Wells (pictured on the right) has over 13 years’ engineering experience as a programmer and was a previous employee of Roscomac, which has over 40 years’ experience in serving for a variety of industries including medical, aerospace, defence, and oil and gas.
In recent weeks, the UK government’s request for manufacturers to help with the fight against the Coronavirus emergency has led to Roscomac experiencing a huge increase in demand for medical components. Rising to the challenge, the company has hired 10 new members of staff to increase production. Current staff members have expanded their primary role, including two CADCAM programmers who are now running machines. Nikken’s Wells is adding further to the company’s expanded workforce.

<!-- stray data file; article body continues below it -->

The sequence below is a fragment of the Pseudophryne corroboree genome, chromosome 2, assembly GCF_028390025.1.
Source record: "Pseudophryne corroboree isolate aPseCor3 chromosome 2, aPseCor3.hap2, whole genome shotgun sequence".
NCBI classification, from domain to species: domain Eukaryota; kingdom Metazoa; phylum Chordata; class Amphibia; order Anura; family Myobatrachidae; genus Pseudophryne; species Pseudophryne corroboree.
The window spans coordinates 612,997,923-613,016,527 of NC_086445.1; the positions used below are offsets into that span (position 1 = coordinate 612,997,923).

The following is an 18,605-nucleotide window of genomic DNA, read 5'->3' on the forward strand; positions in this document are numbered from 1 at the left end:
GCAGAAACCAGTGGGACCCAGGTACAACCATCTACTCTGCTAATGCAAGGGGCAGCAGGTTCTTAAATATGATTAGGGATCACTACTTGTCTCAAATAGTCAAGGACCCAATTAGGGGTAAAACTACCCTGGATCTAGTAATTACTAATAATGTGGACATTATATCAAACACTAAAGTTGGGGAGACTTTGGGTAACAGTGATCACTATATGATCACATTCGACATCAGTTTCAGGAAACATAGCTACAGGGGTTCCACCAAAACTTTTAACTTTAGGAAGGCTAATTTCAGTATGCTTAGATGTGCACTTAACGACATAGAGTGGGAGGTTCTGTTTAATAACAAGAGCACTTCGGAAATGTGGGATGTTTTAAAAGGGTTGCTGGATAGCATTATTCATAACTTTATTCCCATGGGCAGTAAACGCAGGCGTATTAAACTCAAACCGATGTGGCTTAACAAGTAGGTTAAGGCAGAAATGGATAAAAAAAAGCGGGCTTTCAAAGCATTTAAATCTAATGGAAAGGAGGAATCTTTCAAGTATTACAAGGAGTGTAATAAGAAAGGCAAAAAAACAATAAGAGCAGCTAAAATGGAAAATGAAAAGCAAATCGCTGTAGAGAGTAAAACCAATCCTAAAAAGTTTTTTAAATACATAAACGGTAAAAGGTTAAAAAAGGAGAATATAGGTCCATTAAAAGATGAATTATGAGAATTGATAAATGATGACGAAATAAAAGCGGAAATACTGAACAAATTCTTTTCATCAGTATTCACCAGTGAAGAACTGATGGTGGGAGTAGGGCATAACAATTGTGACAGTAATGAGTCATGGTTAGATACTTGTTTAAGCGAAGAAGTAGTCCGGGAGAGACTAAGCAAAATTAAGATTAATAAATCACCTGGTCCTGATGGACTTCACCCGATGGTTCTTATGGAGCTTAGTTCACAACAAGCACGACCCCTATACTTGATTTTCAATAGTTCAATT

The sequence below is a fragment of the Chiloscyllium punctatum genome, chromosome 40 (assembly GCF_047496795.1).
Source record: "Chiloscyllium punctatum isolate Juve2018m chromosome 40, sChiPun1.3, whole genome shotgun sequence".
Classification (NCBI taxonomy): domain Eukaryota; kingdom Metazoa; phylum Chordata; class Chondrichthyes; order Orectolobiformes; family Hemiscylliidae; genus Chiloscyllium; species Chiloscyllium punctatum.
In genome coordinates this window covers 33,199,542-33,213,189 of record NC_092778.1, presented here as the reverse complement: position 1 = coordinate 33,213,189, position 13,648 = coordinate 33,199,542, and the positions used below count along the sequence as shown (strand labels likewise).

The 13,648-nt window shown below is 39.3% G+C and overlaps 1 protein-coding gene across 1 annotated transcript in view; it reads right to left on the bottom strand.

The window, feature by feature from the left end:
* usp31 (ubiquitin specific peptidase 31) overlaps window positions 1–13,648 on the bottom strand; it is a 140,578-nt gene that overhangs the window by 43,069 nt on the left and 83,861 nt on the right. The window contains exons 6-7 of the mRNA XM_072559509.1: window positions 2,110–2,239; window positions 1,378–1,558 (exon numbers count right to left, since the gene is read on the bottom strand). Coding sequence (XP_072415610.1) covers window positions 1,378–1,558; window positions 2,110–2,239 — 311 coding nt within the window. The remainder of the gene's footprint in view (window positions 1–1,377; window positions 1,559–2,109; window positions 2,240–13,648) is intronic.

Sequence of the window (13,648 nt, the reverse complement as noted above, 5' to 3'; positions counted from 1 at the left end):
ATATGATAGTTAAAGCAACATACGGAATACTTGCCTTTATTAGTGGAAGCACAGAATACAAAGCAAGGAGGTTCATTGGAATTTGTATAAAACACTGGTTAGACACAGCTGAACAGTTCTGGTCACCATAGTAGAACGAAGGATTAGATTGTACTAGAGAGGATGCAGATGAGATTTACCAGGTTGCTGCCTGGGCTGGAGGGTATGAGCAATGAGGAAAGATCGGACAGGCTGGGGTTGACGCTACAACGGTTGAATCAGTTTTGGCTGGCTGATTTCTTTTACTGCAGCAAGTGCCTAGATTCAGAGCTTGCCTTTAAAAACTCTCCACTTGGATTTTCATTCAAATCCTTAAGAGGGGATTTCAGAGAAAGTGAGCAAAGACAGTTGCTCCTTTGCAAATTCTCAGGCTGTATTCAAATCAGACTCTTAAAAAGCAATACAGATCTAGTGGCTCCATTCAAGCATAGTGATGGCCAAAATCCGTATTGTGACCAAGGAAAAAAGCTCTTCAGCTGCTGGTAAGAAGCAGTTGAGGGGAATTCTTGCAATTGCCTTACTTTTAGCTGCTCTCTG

Says Joseph Martello, Roscomac managing director: “Nothing gets in Nikken’s way to support this important activity. It’s at times like these when you really know who can support you.”
Roscomac boasts over 60 CNC machines at its Worthing site, giving it the ability to machine components with most technologies under one roof, from multi-axis-turning, sliding-head, CNC grinding and mechanical assembly.
With the need to maximise output, Roscomac has begun emergency 24 hours per day shift working, with machines being required to run with the minimum of intervention.
The company invested in a range of Nikken products, citing high reliability, level of quality and effective support as deciding factors. These tools are currently employed manufacturing a variety of components for medical equipment, including Syringe pumps.
Roscomac recently contacted Nikken regarding critical tooling to increase the output of its two Brother M140X2/ABB robot cell. Even during the closure period, parts were flown over from Japan and delivered by Nikken personnel from their homes. Nikken is promising a swift response to others in the medical supply chain.